Jumping the 24-pin connection on the PSU brings the Reeven Polariz to life. At this point, all three channels start by delivering the full 12V, well rather 11.8V which is the actual voltage being delivered.
Playing around with the supplied voltages requires a two-click twist in either direction to raise or lower the voltage in 0.5V steps. The left channels are set to 7.5V and is delivering 7.4 currently, the center channel is delivering what we set, and the right channel is slightly less than the 12V we set it to push. If the voltage is set too low, and the fan stops spinning, we found the alarm would sound to notify you of such a problem.
While we were playing around with the various thermal settings for the temperature alarm, we decided to throw the first switch as well. The Polariz is now still displaying the fan speeds and voltages, but the thermal scale has been changed to Fahrenheit.
In our testing, we tried various things. We connected a digital multimeter to the fans and were reading the voltages there and comparing them to what is shown on the LCD screens. We found the voltages to be spot on against the meters readings, but the supplied voltages do not have a standard amount of voltage drop if you will. It did not seem to matter the amount of load on the channel, or which voltage was used, sometimes the variance between the set voltage and the supplied voltage was as big as 0.3V at times. On the flip side of that, certain settings and on all channels, we found that there is a very little drop in the supplied voltage, and we were finding just 0.05V difference on our multimeter.
We also like that it takes two ticks of spin to make an adjustment, as just an accidental bump on them will not cause any fluctuation, you have work to change the voltage, it won't just spin freely and shut things off. We even daisy-chained a bunch of fans, in the order of ten to twelve, and still were unable to overdraw from the 30W channels. Then, of course, there is the slick LCD displays in the knobs and an aesthetically pleasing design that comes into consideration. If that weren't enough, not many controllers are closed up like the RFC-04 is, and for new users, it will keep them out of harm's way from shorting a component or touching bits that are screaming hot to the touch.
We also like the dip switches and the options they provide. Even though almost any software and comparisons done with temperatures are done with the Centigrade scale, the option to use Fahrenheit for those on this side of the pond is a nice addition. We also like that the ranges of the thermal alarm can be adjusted. It is a shame they cannot be set on a per-channel basis, but it is better to be safe than sorry. In this instance, use some software to see where your PC normally runs and set the switches according to those results. We also like the ability to be able to remove the jumper connected to the speaker. Of course, it would be handier to have it outside the chassis, but if it were to go off, the side panel is likely to be out of the way soon enough, so you can remove it then as you look for the issue. All in all, there is not one thing that surprised us about its operation, and the Reeven Polariz will make a great addition to any chassis. Unless you are looking for a completely smooth look to your build, why not use some of the largest and easiest to tune knobs in the industry?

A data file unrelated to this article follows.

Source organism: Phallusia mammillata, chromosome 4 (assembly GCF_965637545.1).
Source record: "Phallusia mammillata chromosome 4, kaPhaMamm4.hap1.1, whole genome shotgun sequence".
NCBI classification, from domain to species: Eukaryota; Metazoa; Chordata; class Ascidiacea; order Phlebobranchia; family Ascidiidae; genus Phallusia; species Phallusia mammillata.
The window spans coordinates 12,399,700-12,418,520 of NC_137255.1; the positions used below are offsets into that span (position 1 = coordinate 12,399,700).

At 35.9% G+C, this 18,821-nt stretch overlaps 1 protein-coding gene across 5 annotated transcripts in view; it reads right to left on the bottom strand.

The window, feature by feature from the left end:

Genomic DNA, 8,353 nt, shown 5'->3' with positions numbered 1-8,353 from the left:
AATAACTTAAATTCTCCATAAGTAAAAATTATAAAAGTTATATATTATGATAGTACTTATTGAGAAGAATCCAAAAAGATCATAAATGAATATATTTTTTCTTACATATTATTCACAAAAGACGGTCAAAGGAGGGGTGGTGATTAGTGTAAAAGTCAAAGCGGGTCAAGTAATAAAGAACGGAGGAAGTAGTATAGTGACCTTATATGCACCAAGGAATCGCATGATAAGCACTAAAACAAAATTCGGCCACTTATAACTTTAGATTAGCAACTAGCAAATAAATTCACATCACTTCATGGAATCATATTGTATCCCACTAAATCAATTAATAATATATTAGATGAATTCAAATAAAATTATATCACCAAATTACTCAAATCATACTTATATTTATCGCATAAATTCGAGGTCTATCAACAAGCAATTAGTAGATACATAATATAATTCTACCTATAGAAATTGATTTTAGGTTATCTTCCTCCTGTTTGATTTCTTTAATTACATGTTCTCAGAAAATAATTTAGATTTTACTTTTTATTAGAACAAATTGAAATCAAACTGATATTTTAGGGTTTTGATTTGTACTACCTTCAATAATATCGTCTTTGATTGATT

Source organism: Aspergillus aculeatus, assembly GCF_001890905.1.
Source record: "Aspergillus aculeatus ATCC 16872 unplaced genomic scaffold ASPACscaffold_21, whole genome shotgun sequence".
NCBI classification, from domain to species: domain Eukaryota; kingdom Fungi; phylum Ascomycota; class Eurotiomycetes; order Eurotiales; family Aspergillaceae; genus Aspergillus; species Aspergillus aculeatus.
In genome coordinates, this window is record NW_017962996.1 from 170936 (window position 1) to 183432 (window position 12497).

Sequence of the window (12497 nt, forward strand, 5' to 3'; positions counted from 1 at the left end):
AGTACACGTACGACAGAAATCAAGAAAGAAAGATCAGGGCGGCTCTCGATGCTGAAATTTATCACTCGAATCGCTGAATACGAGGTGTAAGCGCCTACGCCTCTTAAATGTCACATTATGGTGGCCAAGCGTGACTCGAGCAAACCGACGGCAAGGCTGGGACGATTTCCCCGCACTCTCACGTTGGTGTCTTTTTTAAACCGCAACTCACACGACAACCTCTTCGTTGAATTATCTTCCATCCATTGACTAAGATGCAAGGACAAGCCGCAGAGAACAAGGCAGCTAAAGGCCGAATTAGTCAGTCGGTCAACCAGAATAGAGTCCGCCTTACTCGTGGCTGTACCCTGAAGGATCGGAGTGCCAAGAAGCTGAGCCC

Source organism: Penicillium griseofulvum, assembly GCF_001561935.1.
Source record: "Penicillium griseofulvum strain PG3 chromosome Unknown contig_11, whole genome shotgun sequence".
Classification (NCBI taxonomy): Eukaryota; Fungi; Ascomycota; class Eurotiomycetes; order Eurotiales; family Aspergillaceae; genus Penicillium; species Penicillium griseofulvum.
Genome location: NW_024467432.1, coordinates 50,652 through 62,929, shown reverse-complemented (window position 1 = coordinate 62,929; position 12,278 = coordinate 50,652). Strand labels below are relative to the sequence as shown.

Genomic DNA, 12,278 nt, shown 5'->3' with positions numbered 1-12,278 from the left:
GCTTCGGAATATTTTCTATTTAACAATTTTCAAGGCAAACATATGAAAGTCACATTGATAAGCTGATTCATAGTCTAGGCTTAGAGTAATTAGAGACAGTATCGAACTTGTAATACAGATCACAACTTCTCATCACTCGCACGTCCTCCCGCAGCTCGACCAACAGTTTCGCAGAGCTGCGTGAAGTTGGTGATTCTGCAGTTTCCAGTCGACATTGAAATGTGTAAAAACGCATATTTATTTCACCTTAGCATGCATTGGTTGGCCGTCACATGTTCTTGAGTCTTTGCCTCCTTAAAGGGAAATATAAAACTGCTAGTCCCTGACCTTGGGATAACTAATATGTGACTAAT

We have seen similarly equipped fan controllers come and go in our time reviewing here, and to stand out against some of the better designs, we have seen in that time says a lot. If you are going to need fan control in a chassis and are looking for the best manual option out there, the RFC-04 is on the top of the list. This is a sexy and sleek fan controller is more than up to the task, with plenty of power on tap to power near 90W of fans in a chassis. Opting for white LEDs makes it easy to see in the dark, but slightly less visible when it's bright. If this is how far we have to dig to try and pick on the Reeven Polariz RFC-04, there is no way we can deny its worth when it is only $54 to obtain this fan controlling delight. Reeven shows they are always thinking of new ways to offer the basic things in our PC lives, and the Polariz is a great example of a new way to solve an old problem, and doing so with style and power at hand.
|Quality including Design and Build||99%|
|Bundle and Packaging||95%|
|Value for Money||99%|
The Bottom Line: Reeven's Polariz RFC-04 is impressive to say the least! It is programmable, offers a unique design and styling, there is all the power one could need, and it is super affordable. For those who prefer manual fan controllers, this has to be in the top three options out there.